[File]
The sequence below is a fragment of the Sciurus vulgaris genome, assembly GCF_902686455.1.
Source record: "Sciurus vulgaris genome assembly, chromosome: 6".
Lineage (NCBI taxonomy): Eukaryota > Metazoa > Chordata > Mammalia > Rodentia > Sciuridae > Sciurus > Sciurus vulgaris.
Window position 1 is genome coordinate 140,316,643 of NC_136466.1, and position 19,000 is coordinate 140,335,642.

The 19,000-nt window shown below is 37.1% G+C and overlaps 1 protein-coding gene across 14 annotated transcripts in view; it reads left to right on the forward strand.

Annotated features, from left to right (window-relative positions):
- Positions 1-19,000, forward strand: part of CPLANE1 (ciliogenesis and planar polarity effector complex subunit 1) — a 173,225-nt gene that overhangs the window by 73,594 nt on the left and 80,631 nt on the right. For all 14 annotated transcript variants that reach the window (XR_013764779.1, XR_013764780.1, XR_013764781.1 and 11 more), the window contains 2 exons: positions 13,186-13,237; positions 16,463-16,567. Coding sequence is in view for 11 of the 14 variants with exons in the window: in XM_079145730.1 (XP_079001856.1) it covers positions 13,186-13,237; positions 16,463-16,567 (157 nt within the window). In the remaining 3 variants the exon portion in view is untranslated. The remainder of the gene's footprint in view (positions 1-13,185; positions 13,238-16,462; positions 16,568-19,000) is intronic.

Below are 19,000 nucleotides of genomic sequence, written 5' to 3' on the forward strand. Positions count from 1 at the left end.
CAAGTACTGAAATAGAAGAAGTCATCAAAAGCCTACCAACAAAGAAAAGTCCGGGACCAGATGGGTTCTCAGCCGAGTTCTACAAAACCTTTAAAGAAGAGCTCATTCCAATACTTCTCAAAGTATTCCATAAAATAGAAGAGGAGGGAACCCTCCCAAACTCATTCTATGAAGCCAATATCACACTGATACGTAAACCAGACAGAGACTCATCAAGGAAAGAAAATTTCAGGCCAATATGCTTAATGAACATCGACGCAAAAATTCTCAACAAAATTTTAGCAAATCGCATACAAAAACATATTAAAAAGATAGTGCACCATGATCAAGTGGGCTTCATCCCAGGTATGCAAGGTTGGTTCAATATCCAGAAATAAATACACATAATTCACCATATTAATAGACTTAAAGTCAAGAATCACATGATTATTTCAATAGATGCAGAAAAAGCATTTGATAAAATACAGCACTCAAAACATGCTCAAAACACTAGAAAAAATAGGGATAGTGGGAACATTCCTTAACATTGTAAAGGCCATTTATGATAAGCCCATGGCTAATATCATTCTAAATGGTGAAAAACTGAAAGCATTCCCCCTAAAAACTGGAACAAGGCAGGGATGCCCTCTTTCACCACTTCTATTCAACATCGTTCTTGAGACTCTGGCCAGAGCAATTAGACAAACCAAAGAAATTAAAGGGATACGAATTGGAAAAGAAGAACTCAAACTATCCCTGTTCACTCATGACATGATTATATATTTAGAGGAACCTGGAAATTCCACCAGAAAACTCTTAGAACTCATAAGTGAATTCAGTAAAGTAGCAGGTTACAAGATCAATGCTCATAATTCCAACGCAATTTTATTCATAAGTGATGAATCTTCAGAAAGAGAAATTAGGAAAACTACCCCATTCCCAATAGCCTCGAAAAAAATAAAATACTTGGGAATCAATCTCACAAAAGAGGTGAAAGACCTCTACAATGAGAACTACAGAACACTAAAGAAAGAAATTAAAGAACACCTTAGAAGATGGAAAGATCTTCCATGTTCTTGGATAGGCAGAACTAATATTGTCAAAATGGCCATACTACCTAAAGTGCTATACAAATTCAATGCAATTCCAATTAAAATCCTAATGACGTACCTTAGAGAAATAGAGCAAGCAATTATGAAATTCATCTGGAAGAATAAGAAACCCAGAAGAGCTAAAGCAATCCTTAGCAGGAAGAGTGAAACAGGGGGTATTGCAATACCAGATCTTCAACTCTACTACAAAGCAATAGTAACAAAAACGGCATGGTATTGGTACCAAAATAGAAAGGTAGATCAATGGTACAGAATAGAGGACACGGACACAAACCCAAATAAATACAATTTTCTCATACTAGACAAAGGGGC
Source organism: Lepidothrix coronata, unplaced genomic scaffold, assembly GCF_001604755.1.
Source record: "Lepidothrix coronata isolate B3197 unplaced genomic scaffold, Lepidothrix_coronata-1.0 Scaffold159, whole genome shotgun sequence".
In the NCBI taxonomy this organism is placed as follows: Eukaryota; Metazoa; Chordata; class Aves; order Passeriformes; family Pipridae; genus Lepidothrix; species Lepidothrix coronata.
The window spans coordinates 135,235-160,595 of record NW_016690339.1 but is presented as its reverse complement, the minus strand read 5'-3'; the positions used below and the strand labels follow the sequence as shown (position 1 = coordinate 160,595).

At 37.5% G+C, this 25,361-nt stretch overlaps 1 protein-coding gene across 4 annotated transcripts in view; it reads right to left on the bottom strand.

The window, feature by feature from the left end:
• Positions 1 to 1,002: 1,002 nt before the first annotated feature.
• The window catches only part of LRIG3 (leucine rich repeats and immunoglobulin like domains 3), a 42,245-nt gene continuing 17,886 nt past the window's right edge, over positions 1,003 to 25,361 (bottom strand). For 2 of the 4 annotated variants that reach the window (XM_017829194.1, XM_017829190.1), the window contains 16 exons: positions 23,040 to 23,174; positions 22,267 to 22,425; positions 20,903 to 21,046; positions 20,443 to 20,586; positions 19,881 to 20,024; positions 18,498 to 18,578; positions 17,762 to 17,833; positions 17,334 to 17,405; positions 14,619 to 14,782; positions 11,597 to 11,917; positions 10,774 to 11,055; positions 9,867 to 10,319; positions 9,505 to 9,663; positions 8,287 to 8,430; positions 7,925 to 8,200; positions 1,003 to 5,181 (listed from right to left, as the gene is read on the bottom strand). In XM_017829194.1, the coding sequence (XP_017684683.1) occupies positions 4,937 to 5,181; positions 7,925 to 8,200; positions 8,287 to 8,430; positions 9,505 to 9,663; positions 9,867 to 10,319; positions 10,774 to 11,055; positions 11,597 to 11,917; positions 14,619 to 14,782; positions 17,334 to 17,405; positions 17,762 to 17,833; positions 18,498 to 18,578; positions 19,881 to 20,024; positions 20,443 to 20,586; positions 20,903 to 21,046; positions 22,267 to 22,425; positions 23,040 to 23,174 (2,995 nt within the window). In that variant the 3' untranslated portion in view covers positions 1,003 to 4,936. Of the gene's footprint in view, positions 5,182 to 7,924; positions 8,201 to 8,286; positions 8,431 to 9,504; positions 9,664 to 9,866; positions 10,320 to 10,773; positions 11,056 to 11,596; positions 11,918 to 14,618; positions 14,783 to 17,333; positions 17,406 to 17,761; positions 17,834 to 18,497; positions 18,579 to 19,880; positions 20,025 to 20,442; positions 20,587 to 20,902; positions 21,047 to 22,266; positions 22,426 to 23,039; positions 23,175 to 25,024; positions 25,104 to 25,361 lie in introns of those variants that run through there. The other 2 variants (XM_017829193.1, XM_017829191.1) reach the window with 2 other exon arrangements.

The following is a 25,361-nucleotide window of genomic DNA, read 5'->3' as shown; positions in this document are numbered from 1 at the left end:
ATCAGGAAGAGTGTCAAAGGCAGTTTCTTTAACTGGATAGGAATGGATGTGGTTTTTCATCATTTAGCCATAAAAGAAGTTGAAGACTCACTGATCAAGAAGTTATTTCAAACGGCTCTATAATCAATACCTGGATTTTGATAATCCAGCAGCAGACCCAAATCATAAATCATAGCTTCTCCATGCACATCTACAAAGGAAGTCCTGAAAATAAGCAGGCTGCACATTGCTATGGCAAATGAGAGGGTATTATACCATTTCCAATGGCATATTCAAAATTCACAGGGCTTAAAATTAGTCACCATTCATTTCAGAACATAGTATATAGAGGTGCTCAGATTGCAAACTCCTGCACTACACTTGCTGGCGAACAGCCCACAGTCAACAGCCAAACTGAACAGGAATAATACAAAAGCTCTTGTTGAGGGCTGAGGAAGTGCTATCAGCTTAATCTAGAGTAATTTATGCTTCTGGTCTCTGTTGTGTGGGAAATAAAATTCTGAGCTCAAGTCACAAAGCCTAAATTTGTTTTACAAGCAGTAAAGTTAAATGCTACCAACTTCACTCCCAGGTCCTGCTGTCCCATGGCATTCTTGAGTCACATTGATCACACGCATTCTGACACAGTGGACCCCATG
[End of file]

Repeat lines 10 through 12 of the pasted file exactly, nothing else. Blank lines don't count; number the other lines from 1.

Source organism: Lepidothrix coronata, unplaced genomic scaffold, assembly GCF_001604755.1.
Source record: "Lepidothrix coronata isolate B3197 unplaced genomic scaffold, Lepidothrix_coronata-1.0 Scaffold159, whole genome shotgun sequence".
In the NCBI taxonomy this organism is placed as follows: Eukaryota; Metazoa; Chordata; class Aves; order Passeriformes; family Pipridae; genus Lepidothrix; species Lepidothrix coronata.